A recurring issue in the debate has been whether surgery on the sex organs of individuals with DSD (differences of sex development) and in particular of affected infants should ever be permissible.
Irreversible medical sex assignment measures in persons of ambiguous gender infringe the right to physical integrity, to preservation of sexual and gender identity, to an open future and often also to procreative freedom. The decision concerned is personal. The Ethics Council therefore recommends that it should always be taken solely by the individual concerned. In the case of a minor, such measures should be adopted only after thorough consideration of all their advantages, disadvantages and long-term consequences and for irrefutable reasons of child welfare. This is at any rate the case if the measure concerned serves to avert a serious concrete risk to the life or physical health of the affected individual.
If the individual’s sex can be unequivocally determined, as with congenital adrenal hyperplasia (CAH), the decision on surgical alignment of the genitals with that sex in a minor should always be based on thorough consideration of the medical, psychological and psychosocial advantages and disadvantages of early intervention. The guiding principle in this situation too should be the welfare of the child. In doubtful cases, sex disambiguation surgery of this kind should also not be carried out before the individual is competent to decide.
Medical diagnosis and treatment of persons with DSD should be restricted to specialized interdisciplinary centres and conducted by teams comprising medical practitioners and experts in all the relevant fields. Ongoing medical care should then be provided at independent specialized centres and accompanied by simultaneous advice given by other affected individuals and self-help organizations. All treatment measures should be comprehensively documented and remain accessible to those concerned for at least 40 years. The time-bar provisions applicable to criminal acts against children should be extended to criminal acts resulting in irreversible impairment of fertility and/or sexual sensitivity.
A fund should be established for the recognition and assistance of persons with DSD who have undergone pain, personal suffering, difficulties and permanent restriction of their quality of life due to treatments which are not, or are no longer, deemed to conform to the state of the art in medical science and technology and are based on discriminatory social conceptions of sexual normality. Self-help groups and associations of intersex people should in addition be assisted from public funds.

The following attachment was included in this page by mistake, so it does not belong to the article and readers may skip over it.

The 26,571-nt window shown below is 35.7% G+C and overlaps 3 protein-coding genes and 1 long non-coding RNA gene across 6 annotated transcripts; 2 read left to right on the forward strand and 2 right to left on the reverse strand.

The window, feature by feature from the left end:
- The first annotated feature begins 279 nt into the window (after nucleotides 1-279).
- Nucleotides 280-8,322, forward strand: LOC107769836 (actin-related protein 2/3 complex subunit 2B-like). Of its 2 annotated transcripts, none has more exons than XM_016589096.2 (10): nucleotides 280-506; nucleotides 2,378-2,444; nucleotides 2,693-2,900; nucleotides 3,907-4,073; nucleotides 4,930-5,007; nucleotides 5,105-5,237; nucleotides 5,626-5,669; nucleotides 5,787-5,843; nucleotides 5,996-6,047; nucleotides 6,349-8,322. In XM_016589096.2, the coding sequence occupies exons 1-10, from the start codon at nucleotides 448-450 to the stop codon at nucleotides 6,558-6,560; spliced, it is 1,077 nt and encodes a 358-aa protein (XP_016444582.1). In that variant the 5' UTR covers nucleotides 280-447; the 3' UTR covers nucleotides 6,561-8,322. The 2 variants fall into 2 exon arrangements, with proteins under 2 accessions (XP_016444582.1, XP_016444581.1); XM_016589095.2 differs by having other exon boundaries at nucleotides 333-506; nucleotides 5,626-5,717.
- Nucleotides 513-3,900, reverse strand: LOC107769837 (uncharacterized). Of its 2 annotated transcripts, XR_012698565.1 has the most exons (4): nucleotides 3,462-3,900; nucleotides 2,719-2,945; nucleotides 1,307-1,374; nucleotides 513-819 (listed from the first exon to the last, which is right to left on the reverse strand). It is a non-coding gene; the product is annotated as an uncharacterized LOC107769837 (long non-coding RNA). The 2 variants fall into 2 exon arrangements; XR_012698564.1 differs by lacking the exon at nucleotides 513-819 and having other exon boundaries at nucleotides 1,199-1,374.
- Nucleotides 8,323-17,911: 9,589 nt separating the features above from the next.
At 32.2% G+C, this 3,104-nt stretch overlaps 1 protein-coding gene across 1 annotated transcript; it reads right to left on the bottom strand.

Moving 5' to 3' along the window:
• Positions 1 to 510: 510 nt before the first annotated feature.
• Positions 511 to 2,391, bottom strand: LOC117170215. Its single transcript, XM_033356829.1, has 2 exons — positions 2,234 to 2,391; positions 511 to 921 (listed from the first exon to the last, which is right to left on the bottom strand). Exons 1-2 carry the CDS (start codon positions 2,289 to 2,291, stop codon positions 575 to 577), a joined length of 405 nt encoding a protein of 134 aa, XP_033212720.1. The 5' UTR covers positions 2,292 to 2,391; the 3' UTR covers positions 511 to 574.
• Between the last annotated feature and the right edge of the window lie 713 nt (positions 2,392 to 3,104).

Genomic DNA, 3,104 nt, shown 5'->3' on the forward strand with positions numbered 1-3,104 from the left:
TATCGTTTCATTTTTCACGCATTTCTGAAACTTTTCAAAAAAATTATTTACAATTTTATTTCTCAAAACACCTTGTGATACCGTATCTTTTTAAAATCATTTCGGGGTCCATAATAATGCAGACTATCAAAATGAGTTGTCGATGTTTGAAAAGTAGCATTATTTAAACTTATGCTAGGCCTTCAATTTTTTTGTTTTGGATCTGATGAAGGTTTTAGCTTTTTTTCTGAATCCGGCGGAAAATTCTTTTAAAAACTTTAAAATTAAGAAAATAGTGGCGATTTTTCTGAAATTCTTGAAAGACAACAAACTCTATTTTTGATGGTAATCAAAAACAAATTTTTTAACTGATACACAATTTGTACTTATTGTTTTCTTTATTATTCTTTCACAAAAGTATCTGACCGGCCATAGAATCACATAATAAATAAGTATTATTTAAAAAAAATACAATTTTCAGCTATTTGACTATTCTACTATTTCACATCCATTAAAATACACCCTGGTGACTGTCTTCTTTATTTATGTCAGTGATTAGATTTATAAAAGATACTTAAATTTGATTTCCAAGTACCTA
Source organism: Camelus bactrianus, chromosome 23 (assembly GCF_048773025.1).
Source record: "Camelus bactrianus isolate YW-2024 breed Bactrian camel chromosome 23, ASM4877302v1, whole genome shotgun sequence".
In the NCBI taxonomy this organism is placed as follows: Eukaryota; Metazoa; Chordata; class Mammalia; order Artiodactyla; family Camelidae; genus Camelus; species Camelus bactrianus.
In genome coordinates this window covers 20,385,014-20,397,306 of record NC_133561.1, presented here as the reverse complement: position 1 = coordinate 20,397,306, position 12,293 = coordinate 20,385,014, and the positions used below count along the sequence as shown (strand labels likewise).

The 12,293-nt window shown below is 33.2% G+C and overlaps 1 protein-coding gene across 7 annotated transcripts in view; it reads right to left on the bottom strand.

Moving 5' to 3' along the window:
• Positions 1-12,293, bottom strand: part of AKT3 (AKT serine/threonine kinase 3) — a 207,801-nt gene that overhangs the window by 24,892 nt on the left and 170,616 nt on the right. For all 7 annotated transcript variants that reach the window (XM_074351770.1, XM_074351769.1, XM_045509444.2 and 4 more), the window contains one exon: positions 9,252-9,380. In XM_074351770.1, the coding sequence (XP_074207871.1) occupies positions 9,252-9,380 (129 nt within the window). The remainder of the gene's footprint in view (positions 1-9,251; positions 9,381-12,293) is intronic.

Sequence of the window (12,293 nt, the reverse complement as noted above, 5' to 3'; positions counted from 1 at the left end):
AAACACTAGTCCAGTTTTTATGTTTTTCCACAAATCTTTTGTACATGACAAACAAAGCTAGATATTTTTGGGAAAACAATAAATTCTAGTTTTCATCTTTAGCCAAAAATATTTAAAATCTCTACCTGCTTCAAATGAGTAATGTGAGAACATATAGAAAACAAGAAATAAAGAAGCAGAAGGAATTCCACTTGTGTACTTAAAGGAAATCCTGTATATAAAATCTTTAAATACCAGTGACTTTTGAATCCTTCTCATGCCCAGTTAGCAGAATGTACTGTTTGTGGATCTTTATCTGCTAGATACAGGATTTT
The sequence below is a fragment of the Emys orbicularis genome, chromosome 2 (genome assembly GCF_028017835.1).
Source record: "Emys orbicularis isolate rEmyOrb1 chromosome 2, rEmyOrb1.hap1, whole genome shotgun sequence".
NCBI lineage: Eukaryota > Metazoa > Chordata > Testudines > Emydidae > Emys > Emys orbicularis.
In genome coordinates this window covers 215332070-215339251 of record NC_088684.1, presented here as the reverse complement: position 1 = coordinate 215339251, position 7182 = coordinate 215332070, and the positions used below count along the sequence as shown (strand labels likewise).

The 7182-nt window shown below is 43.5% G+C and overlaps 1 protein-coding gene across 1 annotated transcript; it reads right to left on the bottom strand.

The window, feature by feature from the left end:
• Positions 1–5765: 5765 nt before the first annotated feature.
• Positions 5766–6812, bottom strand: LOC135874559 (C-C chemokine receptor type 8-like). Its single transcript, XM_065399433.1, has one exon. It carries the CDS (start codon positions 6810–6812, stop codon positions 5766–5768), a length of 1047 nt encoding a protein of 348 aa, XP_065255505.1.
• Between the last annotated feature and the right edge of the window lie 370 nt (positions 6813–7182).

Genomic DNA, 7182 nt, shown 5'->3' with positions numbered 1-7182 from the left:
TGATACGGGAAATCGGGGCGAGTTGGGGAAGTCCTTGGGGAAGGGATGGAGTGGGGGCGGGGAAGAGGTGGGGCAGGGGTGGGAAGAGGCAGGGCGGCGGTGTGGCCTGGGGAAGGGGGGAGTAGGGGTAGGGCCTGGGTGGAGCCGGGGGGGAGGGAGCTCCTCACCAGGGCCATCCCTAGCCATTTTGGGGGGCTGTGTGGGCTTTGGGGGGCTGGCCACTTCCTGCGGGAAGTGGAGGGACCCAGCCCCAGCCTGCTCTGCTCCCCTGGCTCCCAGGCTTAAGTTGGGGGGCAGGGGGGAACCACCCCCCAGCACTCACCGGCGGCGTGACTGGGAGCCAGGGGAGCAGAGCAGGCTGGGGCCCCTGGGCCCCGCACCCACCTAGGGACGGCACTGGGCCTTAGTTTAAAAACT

The Ethics Council also believes that personal rights and the right to equality of treatment are unjustifiably infringed if persons whose physical constitution is such that they cannot be categorized as belonging to the female or male sex are compelled to register in one of these categories. Provision should be made for such persons to register not only as “female” or “male” but also as “other”, or for no entry to be made until they have decided for themselves. To allow persons registered as “other” to enter into a responsible and reliable relationship recognized by the state and in law, the majority of the members of the Ethics Council suggest that persons whose sex is registered as “other” should be able to enter into a registered civil partnership. Some Council members recommend in addition that they should be allowed to marry. Future decisions on legislation should be based on a consideration of whether it is still necessary for a person’s sex to be registered at all.
The term “intersex” relates to individuals with physical specificities such that they cannot be unequivocally categorized as “male” or “female”. It is used by the public at large to denote a range of differences of sex development. It is sometimes deemed to include persons who do not regard themselves as intersex and indeed oppose the application of the term to themselves. For this reason the Ethics Council’s Opinion uses the phrase “differences of sex development” (DSD) as a generic medical term for all such specificities. Each of the various forms of DSD is associated with particular problems and needs on the part of those affected, and must therefore be considered individually in terms of the ethical and legal issues involved.
In addition, the Ethics Council distinguishes in its Opinion between “sex disambiguation” and “sex assignment” measures, each of which calls for a different approach. “Sex disambiguation” denotes a measure for correction of a biochemical and/or hormonal dysfunction that presents a potential health risk. It may also sometimes signify surgery to align external appearance with a person’s genetic sex as determined by the internal sex organs. Sex assignment surgery, on the other hand, represents a much more far-reaching interference with a child’s personality, because parents and doctors decide to which sex the child should be assigned where the sex is indeterminate.
The Opinion can be accessed (in German) at www.ethikrat.org. An English translation will be available in due course.